Sahana Singh takes us on a roller coaster ride in her book, The Educational Heritage of Ancient India — How an Ecosystem of Learning was Laid to Waste. The first half of the book feels like a soaring, exciting journey into India’s glorious past in which educational institutions flourished. The second half gives a sinking feeling as we learn how these temples of learning were systematically destroyed by successive reigns of Islamic rulers and colonists.
Singh has done a fabulous job in putting together this short book that one can finish reading in less than an hour. If you are thinking this is yet another attempt to bask in the past glory of India, while complaining about the present, you could not be more mistaken. On the contrary, the book puts fire in the belly of the reader to rise to an action to do his or her part of reclaiming the legacy of the educational heritage of ancient India. This reclaiming has to start with an acceptance of some bitter truths such as the brutality with which a death blow was inflicted on an entire ecosystem of learning that was carefully nurtured by devoted educators from Vedic times.
The book describes how the education ecosystem of ancient India was rooted in the principles of inclusion, excellence and holism. It was a system that had a collective commitment of all citizenry. There are details of funding procedures to run these institutions of higher learning where ruling kings and common people did their part in providing the resources needed. The accounts of Xuanzang have been used to establish that the ruling kings not only gave huge endowments in the form of buildings and lands but also devoted the revenues from 100 villages to meet the day-to-day needs of students and teachers of Nalanda University. Based on inscriptions found in southern India, the author establishes that educational institutions thrive in ancient India as people from all walks of life collectively committed themselves to the cause of learning.
Much evidence has been laid out to show how the system provided equal learning opportunities to those that were interested in abstract subjects such as philosophy at one end of the spectrum and practical subjects such as carpentry at the other end and every other subject in between. Students who were drawn to the fields of arts and crafts had a plethora of choices to choose from. The reference to Jatakas establishes that students got trained in 18 types of arts or Sippas. The ones who needed a more kinesthetic learning experience had a whole different array of disciplines to choose from — agricultural science, metallurgy, armour making, architecture, charioteering, stone working, leather working, carpentry, shipbuilding and rope-making. These ancient educational institutions provided top-notch instruction in the fields of mathematics, Ayurveda and astronomy. It is highlighted that education was as important for women as it was for men in ancient India. A whole chapter has been devoted to discussing the role of women in ancient Indian education.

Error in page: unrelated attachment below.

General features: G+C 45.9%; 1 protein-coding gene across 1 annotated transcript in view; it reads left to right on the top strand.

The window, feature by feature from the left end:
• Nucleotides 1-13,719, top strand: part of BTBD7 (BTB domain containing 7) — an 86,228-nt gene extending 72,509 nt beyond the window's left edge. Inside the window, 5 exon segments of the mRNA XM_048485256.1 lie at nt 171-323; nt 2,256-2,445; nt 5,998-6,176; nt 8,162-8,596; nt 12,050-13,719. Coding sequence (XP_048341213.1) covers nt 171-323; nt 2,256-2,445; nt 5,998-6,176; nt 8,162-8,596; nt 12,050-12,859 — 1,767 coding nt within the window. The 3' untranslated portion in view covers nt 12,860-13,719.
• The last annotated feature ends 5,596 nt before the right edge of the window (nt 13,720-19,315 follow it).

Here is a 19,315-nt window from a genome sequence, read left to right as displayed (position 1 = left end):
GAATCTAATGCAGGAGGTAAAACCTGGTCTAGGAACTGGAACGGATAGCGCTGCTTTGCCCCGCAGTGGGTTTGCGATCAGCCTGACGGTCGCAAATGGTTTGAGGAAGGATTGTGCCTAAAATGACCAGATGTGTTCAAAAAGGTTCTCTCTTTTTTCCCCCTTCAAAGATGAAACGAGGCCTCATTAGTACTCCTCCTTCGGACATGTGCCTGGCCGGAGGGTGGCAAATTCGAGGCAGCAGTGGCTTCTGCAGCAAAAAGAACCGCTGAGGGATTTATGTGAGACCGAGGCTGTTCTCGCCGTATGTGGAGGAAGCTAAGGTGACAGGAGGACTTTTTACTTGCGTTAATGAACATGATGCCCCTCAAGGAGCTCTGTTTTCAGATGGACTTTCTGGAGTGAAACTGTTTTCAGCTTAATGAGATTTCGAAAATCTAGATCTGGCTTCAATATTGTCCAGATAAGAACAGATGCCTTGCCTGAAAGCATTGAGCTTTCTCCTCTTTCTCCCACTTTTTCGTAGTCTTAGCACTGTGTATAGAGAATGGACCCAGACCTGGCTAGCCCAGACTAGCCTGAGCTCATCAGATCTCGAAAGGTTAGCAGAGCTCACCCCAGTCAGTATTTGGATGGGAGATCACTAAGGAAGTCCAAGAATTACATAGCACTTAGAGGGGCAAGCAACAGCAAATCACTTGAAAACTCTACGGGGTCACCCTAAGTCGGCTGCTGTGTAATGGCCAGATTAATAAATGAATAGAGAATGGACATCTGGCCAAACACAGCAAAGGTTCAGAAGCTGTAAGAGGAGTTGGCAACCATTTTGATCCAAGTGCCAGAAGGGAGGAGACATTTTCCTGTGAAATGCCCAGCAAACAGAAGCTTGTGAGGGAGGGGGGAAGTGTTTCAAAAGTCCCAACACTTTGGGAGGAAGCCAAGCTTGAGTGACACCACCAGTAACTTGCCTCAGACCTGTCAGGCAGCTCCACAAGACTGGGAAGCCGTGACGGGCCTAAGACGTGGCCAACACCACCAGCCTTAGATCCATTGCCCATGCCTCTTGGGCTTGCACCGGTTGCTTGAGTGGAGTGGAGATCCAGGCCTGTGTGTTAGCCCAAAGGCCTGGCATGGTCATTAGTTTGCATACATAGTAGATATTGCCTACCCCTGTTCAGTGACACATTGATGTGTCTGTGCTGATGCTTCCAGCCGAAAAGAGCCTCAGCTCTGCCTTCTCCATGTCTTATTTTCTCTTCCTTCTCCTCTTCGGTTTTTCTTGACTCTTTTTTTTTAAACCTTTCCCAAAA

The book provides overwhelming evidence that the erstwhile learning systems of India constantly strove to push the limits for both the students and teachers to achieve excellence. Students had to meet tough requirements to enter into and exit from these renowned universities such as Nalanda. The insistence on logic with clearly laid rules of dos and don’ts to hold debates and discussions mentioned in this book helps the reader get a taste of the rigorously high standards students needed to meet to achieve excellence.
The second half of the book shows the ugliness of the ignorant mind, which has always battled against the knowledge that can lead to liberation and well-being of individuals. This tendency to destroy knowledge centres of the enemy is not a new phenomenon. As the legend goes, even Lord Brahma was not spared the grief of temporarily losing the four Vedas to Hayagriva, the asura who stole the Vedas as he knew that the acquisition of knowledge would give humans an edge over demons. It is no surprise that successive reigns of Islamic and colonial usurpers targeted learning systems whose sole purpose was to impart education and knowledge. After all, the “original sin” of the first couple (Adam and Eve) according to Judeo–Islamic scripture is that the couple, which got tricked by the serpent disobeyed the Creator God and ate the “forbidden fruit” of knowledge. Therefore, this attack on the temples of learning of India by rulers of Judeo-Islamic origin has its origin in its deep-rooted prejudice against the “learned.” What Hayagriva had against the Vedas is what these Islam and Christian usurpers had against the institutions of higher learning in India and if the Asuras did not succeed, neither will the present day evil forces prevail. Those that bemoan this destruction need not despair as every dark cloud has a silver lining. While physical structures could be reduced to rubble, the light that emanated from knowledge imbibed over generations could not be completely extinguished.